1. Thoughtful composition and frugal shooting.

Using the Coolpix helped hugely to hone my composition. But I would still go out for a 30 minute photowalk, blast off 200 images, then spend four times longer editing through the photographs.

Something didn’t seem right about having 17 almost identical shots of the same dew dropped cobweb then agonising over which to keep and share.

The pleasure of being out taking photographs was starting to be tainted by the thought of all the time I’d be spending afterwards poring through them.

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Nikon Coolpix P300

Shooting with film, where capturing the same 200 images would be prohibitively expensive, taught me to be far more particular and careful about what I saw through the viewfinder before I released the shutter.

(A very simple trick I still use with film and digital is to ask before I shoot “Is this really a worthwhile photograph?” Often I decide it isn’t, and move on.)

This in turn translated to how I now use my Sony NEX mirrorless and a100 DSLR cameras.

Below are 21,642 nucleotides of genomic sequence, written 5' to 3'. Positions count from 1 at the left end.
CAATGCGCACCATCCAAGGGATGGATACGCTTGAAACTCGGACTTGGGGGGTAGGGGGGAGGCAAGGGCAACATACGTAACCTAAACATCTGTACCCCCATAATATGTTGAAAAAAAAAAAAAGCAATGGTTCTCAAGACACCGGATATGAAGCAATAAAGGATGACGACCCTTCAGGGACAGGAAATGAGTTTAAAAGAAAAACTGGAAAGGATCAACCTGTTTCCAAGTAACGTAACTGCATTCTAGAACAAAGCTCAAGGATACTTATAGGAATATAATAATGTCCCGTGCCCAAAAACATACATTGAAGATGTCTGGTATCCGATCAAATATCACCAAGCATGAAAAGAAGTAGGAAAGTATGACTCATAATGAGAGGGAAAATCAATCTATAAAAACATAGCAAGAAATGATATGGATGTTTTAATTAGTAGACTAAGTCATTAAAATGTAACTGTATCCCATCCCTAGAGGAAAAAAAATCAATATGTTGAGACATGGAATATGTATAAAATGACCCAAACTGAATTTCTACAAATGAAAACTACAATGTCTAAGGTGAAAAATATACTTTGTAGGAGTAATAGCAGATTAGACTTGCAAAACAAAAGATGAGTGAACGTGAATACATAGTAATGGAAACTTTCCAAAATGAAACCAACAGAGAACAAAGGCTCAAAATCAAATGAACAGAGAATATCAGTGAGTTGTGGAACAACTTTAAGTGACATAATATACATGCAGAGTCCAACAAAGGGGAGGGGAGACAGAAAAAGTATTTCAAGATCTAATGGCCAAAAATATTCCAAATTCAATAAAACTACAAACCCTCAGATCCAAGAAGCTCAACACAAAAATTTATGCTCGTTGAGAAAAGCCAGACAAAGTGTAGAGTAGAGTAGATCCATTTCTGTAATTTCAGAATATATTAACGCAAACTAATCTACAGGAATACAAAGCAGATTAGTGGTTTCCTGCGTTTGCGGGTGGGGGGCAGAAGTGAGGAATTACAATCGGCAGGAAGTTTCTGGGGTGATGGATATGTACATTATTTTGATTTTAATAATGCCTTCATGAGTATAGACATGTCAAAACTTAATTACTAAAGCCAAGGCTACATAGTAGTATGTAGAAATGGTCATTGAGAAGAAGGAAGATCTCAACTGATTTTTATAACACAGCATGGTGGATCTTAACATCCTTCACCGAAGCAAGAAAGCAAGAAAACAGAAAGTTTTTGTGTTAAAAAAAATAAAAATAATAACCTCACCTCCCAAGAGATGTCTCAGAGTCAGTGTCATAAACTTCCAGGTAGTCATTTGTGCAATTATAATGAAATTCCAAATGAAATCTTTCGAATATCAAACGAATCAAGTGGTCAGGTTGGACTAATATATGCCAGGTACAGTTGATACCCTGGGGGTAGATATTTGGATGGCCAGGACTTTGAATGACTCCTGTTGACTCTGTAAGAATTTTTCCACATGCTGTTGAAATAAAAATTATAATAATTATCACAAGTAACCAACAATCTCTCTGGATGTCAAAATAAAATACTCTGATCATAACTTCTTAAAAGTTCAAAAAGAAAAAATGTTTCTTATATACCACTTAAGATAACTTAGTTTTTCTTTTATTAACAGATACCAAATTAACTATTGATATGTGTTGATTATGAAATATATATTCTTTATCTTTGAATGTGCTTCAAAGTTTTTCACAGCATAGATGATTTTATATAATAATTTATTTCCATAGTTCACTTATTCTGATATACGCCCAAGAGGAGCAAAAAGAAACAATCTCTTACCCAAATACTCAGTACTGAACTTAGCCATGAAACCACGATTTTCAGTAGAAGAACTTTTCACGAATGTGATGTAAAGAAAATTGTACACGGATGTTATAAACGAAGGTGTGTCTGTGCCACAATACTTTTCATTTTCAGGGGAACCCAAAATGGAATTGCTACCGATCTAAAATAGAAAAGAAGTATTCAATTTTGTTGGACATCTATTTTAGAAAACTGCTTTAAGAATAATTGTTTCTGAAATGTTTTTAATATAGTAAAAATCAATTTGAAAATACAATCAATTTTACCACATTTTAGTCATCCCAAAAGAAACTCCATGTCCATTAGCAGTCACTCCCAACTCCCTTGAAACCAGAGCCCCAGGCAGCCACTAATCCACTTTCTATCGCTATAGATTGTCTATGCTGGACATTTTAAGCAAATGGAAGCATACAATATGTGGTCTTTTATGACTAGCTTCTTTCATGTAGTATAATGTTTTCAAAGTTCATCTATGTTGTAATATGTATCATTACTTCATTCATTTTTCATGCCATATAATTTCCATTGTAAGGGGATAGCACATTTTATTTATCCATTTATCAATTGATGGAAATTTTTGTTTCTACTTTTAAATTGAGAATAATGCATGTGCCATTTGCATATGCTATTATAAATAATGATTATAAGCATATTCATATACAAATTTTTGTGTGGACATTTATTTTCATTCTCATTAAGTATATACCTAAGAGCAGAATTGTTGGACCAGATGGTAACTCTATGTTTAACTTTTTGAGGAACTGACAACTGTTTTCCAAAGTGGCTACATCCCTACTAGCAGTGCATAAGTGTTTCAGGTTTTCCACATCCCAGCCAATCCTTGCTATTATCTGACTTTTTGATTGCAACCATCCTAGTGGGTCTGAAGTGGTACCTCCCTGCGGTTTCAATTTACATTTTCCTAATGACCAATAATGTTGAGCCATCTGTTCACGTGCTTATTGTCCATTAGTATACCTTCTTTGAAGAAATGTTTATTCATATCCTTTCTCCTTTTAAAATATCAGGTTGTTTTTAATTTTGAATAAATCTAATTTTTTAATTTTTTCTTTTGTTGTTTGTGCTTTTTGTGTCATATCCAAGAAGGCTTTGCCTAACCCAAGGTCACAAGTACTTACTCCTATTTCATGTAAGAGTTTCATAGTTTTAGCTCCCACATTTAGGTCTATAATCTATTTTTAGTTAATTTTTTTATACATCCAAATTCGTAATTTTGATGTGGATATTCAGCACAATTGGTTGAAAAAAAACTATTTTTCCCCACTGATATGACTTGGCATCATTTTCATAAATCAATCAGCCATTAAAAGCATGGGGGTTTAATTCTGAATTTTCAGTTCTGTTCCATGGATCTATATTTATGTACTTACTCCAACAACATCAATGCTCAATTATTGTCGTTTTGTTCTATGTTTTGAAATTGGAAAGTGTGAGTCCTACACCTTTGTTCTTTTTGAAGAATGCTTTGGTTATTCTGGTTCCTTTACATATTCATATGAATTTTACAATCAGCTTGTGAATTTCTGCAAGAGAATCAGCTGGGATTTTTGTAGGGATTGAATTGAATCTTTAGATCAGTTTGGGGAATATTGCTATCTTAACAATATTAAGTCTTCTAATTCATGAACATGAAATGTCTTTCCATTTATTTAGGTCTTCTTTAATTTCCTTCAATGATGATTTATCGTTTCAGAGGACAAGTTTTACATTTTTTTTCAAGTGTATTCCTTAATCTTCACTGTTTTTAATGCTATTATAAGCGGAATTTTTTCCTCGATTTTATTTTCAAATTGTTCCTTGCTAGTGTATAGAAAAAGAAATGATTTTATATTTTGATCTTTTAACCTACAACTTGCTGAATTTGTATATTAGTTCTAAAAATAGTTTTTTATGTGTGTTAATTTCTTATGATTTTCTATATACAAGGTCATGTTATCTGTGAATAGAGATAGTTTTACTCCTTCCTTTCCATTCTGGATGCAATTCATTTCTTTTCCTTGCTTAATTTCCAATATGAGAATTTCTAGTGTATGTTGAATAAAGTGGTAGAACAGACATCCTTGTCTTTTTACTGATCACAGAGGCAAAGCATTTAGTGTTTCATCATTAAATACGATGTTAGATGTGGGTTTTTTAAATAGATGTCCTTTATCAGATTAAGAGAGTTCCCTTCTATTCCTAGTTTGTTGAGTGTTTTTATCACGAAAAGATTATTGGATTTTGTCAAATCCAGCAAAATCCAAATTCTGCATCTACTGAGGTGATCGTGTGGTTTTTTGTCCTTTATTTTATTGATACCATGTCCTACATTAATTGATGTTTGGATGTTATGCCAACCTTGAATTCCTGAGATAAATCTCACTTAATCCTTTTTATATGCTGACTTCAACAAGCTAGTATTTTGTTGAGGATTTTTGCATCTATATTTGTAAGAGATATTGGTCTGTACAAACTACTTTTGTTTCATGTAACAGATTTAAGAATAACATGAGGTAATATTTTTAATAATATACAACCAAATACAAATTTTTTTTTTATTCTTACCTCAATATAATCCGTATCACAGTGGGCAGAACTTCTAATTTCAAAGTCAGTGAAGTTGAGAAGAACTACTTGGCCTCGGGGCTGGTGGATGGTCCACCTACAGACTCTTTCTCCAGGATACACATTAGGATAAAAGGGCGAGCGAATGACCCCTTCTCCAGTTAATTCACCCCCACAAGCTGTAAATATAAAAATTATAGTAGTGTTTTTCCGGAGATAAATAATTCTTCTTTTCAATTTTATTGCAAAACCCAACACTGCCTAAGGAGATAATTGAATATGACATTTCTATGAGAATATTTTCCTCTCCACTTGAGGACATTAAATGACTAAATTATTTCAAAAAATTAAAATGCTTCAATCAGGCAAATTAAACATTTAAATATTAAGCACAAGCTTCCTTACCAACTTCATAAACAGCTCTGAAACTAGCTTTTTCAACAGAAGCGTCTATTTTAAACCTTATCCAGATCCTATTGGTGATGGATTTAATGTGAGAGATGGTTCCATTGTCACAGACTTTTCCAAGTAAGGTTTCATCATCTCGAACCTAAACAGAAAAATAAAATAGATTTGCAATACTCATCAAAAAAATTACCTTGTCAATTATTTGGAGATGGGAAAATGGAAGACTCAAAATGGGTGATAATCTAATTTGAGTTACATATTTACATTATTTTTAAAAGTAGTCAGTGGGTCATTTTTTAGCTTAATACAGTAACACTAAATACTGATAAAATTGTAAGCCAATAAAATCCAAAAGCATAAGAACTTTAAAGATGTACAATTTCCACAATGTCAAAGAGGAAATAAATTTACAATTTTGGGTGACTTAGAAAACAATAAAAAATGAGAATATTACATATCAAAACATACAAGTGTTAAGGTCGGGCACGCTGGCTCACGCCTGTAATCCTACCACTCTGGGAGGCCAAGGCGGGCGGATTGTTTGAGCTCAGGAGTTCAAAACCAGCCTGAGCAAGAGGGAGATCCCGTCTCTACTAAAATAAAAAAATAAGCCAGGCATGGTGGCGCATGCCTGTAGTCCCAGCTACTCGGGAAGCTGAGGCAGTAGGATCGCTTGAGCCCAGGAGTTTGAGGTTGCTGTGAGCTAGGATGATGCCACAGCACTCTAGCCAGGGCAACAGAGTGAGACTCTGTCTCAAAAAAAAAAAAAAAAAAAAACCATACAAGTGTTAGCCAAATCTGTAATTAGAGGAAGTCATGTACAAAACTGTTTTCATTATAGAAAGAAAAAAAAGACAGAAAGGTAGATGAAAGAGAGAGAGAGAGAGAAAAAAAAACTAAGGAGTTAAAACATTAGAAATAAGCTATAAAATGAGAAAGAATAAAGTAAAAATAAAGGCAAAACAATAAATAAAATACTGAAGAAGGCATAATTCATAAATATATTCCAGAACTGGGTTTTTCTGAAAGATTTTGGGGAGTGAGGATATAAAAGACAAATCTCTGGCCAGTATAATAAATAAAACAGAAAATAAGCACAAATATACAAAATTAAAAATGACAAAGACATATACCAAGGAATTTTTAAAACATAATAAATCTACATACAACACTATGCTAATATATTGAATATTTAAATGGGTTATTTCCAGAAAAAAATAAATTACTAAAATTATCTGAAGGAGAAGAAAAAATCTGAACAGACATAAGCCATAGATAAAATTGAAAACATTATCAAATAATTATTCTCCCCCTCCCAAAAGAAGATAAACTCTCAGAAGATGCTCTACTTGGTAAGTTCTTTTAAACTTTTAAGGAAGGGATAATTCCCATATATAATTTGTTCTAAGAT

A 90 minute photowalk these days might yield 50-70 shots, around the same as a couple of rolls of film.

Which means way less time hunched over a computer sifted through images back home.

More time out in the field (often quite literally out in a field) and less time editing and post processing is a hugely positive outcome for me. 

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Sony NEX 3N, Pentacon Auto 50mm f/1.8 M42 lens

2. Choosing aperture and depth of field.

Using film SLRs taught me plenty about the effect of aperture and distance on the depth of field.

Being able to see what the camera saw through the viewfinder was key to this – even without any study or research, you can experiment with changing aperture and focus and seeing with your own eyes how it changes what you see in the VF.

Prior to this film experience, I was just on auto or program with a digital camera, letting the camera decide everything but the composition and focus. Sometimes I lucked out, like the cobweb shot above. But I didn’t know why, or how to intentionally create the look.

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Sony NEX 3N, Helios 44M 58mm f/2 M42 lens

Being aware of depth of field helped me discover some of the unique delights of many lenses like the Helios 44 series for example.